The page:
Bok Choy is a fast-grown Asian (China) vegetable that most planters love to grow in the garden. Bok choy, commonly named Chinese cabbage, bok choi, pac choy, pac choi. They belong to the Chinese brassicas family. They are summer-grown plants. The biennial vegetable needs total sun exposure to partial shade. The soil type it requires is rich and well-drained, with pH 6.5 to 7.0, slightly acid to neutral.
Bok choy contains the necessary vitamins and minerals. It mainly contains vitamins C and K. It also includes antioxidants and fiber, an essential nutrient source for overall health. Bok choy even benefits heart health, bone health, and thyroid function.
This article discusses the growing requirements of bok choy and the best and worst bok choy used as pest control companion planting. Further, how to protect bok choy from pests and diseases and suggests a few ways to incorporate it before planting.
Table of Contents
Why Does Bok Choy Need Companion Plants?
Companion gardening is an old smart way to practice growing plants diversely for healthy gardening. Practicing friendly companion plants in your garden acts as a pest repellent, soil nutrients, and other needful activities. Bok Choy needs companion plants because they are vulnerable to cabbage worms, maggots, flea beetles, and aphids.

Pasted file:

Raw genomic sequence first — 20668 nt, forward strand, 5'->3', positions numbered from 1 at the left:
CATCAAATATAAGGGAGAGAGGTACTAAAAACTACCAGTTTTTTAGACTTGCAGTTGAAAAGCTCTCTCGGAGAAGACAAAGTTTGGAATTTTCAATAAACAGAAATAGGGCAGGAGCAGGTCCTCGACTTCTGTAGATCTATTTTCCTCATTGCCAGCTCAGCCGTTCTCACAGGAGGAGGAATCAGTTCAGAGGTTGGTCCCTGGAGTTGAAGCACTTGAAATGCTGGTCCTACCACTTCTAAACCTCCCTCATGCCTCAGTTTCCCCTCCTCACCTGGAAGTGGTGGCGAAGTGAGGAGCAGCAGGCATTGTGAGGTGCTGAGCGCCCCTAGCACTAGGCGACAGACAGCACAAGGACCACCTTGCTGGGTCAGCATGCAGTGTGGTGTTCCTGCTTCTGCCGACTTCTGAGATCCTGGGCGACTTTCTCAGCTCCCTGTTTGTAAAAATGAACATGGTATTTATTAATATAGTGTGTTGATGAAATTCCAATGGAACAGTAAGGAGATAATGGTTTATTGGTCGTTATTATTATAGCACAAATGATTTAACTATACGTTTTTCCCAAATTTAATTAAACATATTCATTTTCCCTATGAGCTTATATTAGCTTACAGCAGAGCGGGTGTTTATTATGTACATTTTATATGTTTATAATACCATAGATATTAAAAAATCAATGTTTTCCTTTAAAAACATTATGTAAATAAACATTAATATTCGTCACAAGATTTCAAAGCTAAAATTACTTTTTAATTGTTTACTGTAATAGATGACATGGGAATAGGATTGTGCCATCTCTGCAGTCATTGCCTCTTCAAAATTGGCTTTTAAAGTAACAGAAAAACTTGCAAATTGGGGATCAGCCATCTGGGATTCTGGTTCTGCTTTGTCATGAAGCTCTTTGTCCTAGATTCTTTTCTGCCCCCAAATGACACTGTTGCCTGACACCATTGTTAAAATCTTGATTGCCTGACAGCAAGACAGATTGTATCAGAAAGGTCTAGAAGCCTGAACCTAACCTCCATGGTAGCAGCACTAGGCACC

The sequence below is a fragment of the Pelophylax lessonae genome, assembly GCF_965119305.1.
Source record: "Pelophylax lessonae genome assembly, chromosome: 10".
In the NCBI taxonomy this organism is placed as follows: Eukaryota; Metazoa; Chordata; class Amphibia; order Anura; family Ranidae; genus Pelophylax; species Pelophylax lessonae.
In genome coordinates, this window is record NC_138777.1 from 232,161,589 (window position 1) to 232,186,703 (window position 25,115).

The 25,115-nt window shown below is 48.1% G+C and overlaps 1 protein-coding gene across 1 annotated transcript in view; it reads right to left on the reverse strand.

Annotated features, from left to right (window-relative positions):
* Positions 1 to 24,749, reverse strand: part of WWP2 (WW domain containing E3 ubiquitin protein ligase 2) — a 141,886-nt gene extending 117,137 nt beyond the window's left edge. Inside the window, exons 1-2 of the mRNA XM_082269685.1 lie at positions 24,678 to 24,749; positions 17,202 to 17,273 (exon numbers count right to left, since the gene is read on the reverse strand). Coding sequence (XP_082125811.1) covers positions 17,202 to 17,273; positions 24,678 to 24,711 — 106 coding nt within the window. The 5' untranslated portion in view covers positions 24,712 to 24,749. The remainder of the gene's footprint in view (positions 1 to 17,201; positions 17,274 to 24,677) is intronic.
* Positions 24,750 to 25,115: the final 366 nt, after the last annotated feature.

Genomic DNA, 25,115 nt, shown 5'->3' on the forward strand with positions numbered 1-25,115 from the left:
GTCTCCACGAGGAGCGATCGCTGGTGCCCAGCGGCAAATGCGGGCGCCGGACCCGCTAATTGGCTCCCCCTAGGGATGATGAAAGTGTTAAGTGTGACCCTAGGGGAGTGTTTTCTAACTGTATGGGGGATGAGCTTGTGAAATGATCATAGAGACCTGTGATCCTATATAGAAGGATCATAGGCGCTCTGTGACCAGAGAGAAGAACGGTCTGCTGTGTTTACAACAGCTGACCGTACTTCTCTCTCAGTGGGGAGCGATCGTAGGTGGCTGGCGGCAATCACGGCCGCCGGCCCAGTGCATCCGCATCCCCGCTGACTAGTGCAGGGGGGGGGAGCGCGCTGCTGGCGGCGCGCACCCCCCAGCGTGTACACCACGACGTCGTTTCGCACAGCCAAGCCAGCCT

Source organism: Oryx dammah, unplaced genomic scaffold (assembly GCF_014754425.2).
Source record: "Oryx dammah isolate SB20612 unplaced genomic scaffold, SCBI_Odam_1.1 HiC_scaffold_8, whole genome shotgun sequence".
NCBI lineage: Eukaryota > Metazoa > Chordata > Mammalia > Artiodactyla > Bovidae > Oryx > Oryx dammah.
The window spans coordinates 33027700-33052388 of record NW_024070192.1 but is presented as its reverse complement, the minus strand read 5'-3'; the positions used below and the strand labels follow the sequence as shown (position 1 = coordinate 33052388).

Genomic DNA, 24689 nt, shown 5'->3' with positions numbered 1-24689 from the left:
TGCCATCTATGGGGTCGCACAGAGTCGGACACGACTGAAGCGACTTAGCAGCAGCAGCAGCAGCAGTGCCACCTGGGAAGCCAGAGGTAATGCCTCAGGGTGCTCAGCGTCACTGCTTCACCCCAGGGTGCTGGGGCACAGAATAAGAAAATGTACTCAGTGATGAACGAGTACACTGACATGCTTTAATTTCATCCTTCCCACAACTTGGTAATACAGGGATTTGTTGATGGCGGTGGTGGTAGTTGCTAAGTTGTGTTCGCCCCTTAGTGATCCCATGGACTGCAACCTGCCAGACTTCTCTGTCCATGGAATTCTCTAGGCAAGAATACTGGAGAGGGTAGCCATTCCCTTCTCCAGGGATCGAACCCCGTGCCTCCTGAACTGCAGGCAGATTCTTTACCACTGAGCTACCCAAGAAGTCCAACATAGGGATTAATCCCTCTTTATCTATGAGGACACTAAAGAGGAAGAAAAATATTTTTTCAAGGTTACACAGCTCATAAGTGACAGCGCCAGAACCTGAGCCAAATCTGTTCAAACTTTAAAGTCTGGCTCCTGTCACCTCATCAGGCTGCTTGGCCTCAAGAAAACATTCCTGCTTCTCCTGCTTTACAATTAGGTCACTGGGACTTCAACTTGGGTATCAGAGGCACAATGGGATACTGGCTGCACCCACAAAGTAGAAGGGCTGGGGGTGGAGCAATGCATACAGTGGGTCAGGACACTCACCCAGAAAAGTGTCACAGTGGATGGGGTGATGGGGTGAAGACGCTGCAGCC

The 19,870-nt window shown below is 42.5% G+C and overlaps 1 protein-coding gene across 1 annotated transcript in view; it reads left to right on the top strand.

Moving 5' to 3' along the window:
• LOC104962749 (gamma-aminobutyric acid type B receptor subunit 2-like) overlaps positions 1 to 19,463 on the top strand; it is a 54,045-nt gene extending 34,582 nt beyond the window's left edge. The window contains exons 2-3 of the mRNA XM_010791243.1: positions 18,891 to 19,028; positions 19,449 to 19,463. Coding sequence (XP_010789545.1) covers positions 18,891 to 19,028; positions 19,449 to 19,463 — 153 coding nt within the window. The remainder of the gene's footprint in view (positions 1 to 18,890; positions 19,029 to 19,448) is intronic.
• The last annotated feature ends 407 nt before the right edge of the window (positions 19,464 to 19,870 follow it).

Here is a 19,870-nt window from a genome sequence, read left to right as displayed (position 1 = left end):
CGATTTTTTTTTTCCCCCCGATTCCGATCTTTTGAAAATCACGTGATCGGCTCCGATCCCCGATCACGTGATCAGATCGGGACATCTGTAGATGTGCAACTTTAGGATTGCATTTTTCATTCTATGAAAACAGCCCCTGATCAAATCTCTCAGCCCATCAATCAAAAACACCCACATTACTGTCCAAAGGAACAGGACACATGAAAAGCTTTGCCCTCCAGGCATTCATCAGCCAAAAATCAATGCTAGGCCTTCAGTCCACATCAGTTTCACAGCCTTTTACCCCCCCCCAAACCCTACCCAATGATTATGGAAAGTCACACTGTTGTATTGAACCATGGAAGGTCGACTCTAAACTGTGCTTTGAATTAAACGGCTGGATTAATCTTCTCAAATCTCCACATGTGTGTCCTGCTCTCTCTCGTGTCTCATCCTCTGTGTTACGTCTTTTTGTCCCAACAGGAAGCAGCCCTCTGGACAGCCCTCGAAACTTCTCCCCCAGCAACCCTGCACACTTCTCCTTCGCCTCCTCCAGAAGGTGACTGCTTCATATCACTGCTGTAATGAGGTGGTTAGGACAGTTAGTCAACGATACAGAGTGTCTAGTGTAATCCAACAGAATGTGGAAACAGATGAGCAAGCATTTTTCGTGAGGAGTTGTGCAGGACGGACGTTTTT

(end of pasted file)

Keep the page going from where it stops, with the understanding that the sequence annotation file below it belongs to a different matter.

Other factors, such as weather, soil condition, watering, fertilizing, etc., are essential for their survival. However, companion planting is necessary for good propagation, especially for seasoned gardening.
Best Bok Choy Companion Plants
Here are some best bok choy companion plants to consider:
Carrots are biennial vegetables, a member of the Apiaceae family. They grow in early spring with their fast growth rate harvest within 90 days. They do not flower, but if they do, they are no longer edible. A carrot is a good companion for bok choy.
An annual, leafy vegetable belonging to the Amaranthaceae family is spinach. Plant spinach in the spring or late winter and again in the summer or early autumn. Within 45 days of seeding, the spinach plant begins to produce leaves due to its quick growth rate. Bok Choy is a good plant companion for spinach since they also have pest-repelling qualities.
A perennial herb in the Lamiaceae family, peppermint is a herbaceous plant. It is a fantastic partner because of its strong flavor, which attracts favoring insects like bees and hoverflies, which the bok choy would benefit significantly. They are best grown in spring with full to partial sun.
Rosemary is a herb containing fragrance. This evergreen plant is used in various cuisines and has medicinal properties. Rosemary drives off flea beetles and aphids, making it a good companion for bok choy.
Commonly known onions, also known as bulb onions, a vegetable most widely cultivated species of the genus Allium. Onions have a strong smell that chases away numerous garden pests affecting bok choy plants, making them a bonding plant.
Worst Companion Plants For Bok Choy
Some plants to avoid with bok choy are:
Dill is an annual Apiaceae (celery) family plant that draws cabbage worms. When growing dill in your garden, place it far enough away from your bok choy such that it will drive away pests.